- By Michele Marques, Associate Manager - Information Design and Development (IDD)
Whether in technical communication or social media, many people might read your message, but only a few respond.
Previously, I asked, "How do you measure influence?" At that time, I was starting to play with Klout. My Klout number is a measurement. And I can see it go up or down. However, I cannot fully see what's going into my Klout score, so I don't fully know what it's measuring. Even if I could see the formula, my Klout score might not be that useful - because it is one score that covers various factors.
In addition, the score might miss important factors. Klout can measure who is reacting to my Tweet or post by replying, mentioning, or retweeting. But Klout doesn't measure how many people following the link. Klout seems to measure how I engage people in conversation more than how I influence them.
Image courtesy of David Castillo Dominici / FreeDigitalPhotos.net
Have you tried Kred, another tool for measuring social influence? Or any other social influence tools. You might get different results from what you get on Klout. I'm finding minimal value from a single number, but perhaps there are better tools.
How many people view your message?
Depending on the medium, you might be able to see how many people view your message.
|Medium||How many people view my message|
|Web-based documentation||Just as for any web site, there are analytics tools available that can tell you how many times a page (or topic) has been accessed within a given time period. You might be able to get more information, such as unique visits, location of visitors, search terms to find the page, and more.|
|Blog posts||Blog sites typically offer a portion of the analytics offered by web site analytics. On my blog here, I can see how many views each post had. In the past couple of years, most of my posts had around 300 views. When I blogged more frequently, most posts had 500 - 700 views. Several of my blog posts had over 1,000 views.|
|You can see how many followers you have, but most people probably didn't see any specific tweet. Tweets get lost in the stream. People only dip into Twitter periodically, or they only check their Twitter lists. And someone could be reading your message from a Twitter list without following you. You can see how many lists you're on, but that still doesn't tell you how many people are reading your tweets.|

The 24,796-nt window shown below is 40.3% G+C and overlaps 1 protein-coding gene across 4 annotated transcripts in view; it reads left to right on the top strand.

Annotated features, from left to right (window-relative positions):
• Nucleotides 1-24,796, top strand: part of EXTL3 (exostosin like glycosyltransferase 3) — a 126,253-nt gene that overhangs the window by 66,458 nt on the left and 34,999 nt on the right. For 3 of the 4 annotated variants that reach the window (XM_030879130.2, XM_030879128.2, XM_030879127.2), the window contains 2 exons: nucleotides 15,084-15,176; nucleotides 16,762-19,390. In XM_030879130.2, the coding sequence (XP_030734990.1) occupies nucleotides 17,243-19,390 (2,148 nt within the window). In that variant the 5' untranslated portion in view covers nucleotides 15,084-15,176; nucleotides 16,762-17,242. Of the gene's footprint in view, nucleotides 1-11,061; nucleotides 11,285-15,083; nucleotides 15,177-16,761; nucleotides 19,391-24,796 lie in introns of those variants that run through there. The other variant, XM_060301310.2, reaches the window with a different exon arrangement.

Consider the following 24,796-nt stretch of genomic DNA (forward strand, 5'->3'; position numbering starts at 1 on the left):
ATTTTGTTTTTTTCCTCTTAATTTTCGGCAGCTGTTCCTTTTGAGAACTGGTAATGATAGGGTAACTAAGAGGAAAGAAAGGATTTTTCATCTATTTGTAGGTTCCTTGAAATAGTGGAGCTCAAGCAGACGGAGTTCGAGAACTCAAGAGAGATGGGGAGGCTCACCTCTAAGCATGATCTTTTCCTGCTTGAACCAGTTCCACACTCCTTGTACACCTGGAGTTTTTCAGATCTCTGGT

|FaceBook, Google+, and other social networks||Similar to Twitter, you can see how many people signed up to receive your posts (friended you, added you to a circle, and so on). However, you only know that someone viewed the message if they responded (comment/reply, like, share).|
How many people act on your message?
Measuring this depends on your call to action.
For technical documentation, you might be helping people perform a task or troubleshoot an issue. Your call to action contains steps to follow. You probably won't know if people are following your instructions. Analytics might tell you how long people remained on the page. And if you link to next steps, you might be able to tell how many people followed the link to those next steps.
For blog posts, Twitter, and other social media, you likely have other calls to action. If you're trying to get information from your readers, how many replies do you get? If you are directing people to linked information, use link shorteners (such as bit.ly or buff.ly).
Recently, I started using Buffer for tweets where I share links. It's interesting, but sometimes a bit depressing to see which links are the most popular. Most links get no clicks. Some links get a handful of clicks. If 10% of my followers click a link, I feel that I'm sharing what interests them. However, the links that get by far the most clicks are light-hearted, such as a link to the day's Google Doodle.
The postings in this blog are my own and don't necessarily represent BMC's opinion or position.